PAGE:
If both tests cannot detect these proteins, another test, called immunofixation (IFE), is done. It can detect small traces of these abnormal proteins.
A serum-free light chain assay is another blood test that may be done. It measures the serum-free light chains (sFLCs) levels in the blood. Sometimes, it can detect abnormal levels even when the other blood tests are normal.
Bone Marrow Aspiration
Blood cells are produced mainly in the bone marrow. The marrow is the soft, spongy, center part of the bone. A bone marrow aspiration test can show the number of plasma cells present in the bone marrow. Normal bone marrow has less than five percent of plasma cells that are all different from each other. With myeloma, the bone marrow contains more than 10 percent of plasma cells, which are all similar to each other.
Myeloma is considered a “spotty” disease, mainly in its early stages. This means that a spot in your marrow can be packed with myeloma cells. But, if you were to move a few centimeters away, that spot could be free of myeloma cells.
Bone marrow aspiration samples are also used to perform cytogenetic studies, such as karyotyping and fluorescence in-situ hybridization (FISH). These studies look for the presence of abnormal chromosomes that play a part in the development of myeloma. Some of these abnormal chromosomes can influence the outcome of myeloma and decisions about the best type of treatment.
Myeloma can present as a single tumor or as many tumors in the bone or soft tissues around the bone. These tumors are called plasmacytomas. A biopsy of a tumor usually shows 90 to 100 percent myeloma cells.
A bone survey is an X-ray that looks for lytic lesions or osteoporosis. In some cases, other more detailed tests may be needed, such as a bone density scan, magnetic resonance imaging (MRI), or positron emission tomography (PET). These additional tests may show very early or small lytic lesions missed by the X-rays.
Cancer Staging for Multiple Myeloma
The doctor will determine the stage of the disease once myeloma is diagnosed. This is known as staging. The stage describes the extent to which the disease has spread in the body. Staging is important because it helps the doctor determine the best treatment approach.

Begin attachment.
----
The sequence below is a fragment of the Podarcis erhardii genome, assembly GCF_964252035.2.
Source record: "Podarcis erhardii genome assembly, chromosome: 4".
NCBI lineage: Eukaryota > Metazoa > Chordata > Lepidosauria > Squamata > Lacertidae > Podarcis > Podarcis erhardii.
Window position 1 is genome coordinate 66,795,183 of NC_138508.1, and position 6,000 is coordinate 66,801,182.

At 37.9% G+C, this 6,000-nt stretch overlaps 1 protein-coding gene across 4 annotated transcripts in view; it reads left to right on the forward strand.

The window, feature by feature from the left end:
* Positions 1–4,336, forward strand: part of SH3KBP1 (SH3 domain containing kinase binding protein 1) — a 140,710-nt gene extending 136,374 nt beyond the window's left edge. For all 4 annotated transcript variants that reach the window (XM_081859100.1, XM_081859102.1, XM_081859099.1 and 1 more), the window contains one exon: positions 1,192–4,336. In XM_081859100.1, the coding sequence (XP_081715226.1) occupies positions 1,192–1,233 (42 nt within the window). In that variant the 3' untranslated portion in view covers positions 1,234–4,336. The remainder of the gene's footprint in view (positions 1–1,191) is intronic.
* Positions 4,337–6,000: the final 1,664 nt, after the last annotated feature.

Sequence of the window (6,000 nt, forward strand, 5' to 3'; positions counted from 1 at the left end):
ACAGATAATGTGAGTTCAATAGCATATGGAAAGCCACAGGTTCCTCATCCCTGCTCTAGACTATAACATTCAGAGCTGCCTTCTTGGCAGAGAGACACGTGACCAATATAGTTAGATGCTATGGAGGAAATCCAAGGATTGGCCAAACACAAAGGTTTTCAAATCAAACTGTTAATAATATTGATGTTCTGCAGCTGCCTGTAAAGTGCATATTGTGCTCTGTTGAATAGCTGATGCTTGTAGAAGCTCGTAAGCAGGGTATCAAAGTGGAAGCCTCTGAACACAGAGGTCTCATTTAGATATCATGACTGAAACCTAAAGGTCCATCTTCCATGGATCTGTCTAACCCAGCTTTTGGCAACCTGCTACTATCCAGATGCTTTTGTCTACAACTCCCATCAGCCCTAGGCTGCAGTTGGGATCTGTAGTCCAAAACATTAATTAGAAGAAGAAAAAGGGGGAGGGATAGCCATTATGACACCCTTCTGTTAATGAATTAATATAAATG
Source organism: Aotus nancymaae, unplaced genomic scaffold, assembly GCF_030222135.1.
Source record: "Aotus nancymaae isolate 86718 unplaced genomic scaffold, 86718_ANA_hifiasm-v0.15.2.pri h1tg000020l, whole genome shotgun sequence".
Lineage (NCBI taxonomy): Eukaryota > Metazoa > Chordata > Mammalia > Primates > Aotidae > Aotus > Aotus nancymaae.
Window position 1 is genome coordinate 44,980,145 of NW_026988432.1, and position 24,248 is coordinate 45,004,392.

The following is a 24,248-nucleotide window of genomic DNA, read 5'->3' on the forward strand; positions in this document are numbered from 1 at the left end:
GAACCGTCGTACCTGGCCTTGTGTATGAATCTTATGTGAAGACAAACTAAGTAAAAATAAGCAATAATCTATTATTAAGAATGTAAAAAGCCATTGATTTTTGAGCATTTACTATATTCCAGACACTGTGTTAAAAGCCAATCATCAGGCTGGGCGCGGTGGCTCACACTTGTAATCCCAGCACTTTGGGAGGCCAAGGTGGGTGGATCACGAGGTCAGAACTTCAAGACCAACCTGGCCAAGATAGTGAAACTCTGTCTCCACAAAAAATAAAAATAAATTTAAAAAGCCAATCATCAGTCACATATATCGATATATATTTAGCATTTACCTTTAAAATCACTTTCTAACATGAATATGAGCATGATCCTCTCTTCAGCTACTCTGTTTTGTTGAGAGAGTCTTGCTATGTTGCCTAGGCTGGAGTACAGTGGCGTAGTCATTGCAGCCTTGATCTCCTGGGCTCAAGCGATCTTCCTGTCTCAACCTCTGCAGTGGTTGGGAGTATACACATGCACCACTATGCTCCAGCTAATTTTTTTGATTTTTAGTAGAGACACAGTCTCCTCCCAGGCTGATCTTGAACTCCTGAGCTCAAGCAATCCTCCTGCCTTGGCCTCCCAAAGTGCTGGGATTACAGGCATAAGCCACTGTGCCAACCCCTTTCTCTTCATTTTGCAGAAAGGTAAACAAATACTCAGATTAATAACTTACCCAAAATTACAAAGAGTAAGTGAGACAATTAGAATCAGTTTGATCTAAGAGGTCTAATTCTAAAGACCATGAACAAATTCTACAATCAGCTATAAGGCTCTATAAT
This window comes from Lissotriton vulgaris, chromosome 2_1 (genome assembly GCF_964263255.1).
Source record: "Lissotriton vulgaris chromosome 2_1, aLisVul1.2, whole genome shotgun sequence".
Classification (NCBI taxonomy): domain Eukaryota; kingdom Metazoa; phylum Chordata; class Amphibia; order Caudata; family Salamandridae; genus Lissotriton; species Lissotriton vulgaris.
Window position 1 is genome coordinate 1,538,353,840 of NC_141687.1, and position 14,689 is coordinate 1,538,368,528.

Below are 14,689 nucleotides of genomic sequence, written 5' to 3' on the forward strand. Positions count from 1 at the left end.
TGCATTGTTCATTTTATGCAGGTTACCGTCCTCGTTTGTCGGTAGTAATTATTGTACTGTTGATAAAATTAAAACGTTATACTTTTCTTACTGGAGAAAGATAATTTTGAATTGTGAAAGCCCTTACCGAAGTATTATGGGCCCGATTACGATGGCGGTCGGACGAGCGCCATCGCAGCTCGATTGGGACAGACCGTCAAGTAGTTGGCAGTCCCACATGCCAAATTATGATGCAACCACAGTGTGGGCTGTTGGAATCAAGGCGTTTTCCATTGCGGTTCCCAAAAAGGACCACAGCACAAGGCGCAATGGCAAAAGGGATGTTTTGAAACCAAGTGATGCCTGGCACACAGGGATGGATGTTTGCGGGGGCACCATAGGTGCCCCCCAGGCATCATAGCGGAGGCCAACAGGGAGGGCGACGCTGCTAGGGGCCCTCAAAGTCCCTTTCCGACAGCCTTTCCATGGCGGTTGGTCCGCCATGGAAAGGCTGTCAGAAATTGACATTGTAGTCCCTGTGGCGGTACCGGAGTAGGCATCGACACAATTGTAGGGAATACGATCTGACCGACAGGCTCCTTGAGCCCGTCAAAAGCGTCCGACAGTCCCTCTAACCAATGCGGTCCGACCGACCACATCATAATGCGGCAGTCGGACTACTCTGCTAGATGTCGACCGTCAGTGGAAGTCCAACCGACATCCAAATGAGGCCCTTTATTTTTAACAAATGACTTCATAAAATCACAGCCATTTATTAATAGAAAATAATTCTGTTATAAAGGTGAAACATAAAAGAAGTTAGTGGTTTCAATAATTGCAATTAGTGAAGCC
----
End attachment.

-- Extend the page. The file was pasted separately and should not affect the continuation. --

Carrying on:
This disease is staged using the International Staging System. It is based on the results of two blood tests (albumin and beta-2-microglobulin or B2m).
- Stage I: Patients have, for the most part, normal levels of albumin and B2m.
- Stage II: Patients have a low albumin or a somewhat elevated B2m.
- Stage III: Patients have high levels of B2m.
Treatment for Multiple Myeloma
Myeloma treatment depends on the stage of disease and whether you have disease-related symptoms. Watchful waiting for a period of time may be used if you do not have any symptoms. This is called asymptomatic myeloma. It is sometimes referred to as “smoldering myeloma.” It may be months or years before treatment is needed. Starting chemotherapy before symptoms appear does not seem to help.
Treatment for patients who do have symptoms may include chemotherapy, radiation therapy, and bone marrow or stem cell transplant. Your care team will talk with you about your treatment plan.
Chemotherapy (chemo) is the use of medicines to treat cancer. Chemo kills or slows the growth of cancer. There are many types of chemo medicines used to treat myeloma. Doctors may prescribe a single chemo medicine or use a combination of many. Depending on the drug, chemo can be given as an outpatient or as an inpatient.
Some chemo medicines can be taken by mouth. These include cyclophosphamide (Cytoxan® ), dexamethasone (Decadron® ), lenalidomide (Revlimid®), melphalan (Alkeran®), prednisone, and thalidomide (Thalomid®). Other chemo medicines are given intravenously (IV), such as bortezomib (Velcade®) and doxorubicin (Adriamycin® or Doxil®).
You will visit the clinic at least once a month during treatment. This allows the care team to monitor you for any side effects. Chemo is given in cycles to give your immune system and normal cells time to recover in between treatments. As the chemo destroys the cancer cells, it can also help to ease cancer symptoms.
Radiation is a special kind of energy carried by waves or a stream of energy particles. It may be delivered by a radiation machine or from radioactive substances injected into the bloodstream. It works by killing the cells in the area where the radiation is directed. It can kill cancer cells faster than chemo and has fewer side effects. It is often used for quick pain relief and to control severe bone loss.
Stem Cell Transplant
Autologous, allogeneic, and peripheral blood stem cell transplants (SCT) are procedures that restore the supply of normal cells that are destroyed by high-dose chemo and radiation. In an autologous transplant, the bone marrow or blood stem cells are collected from the patient. In an allogenic transplant, the bone marrow or blood stem cells are collected from a matched donor who may or may not be related to you.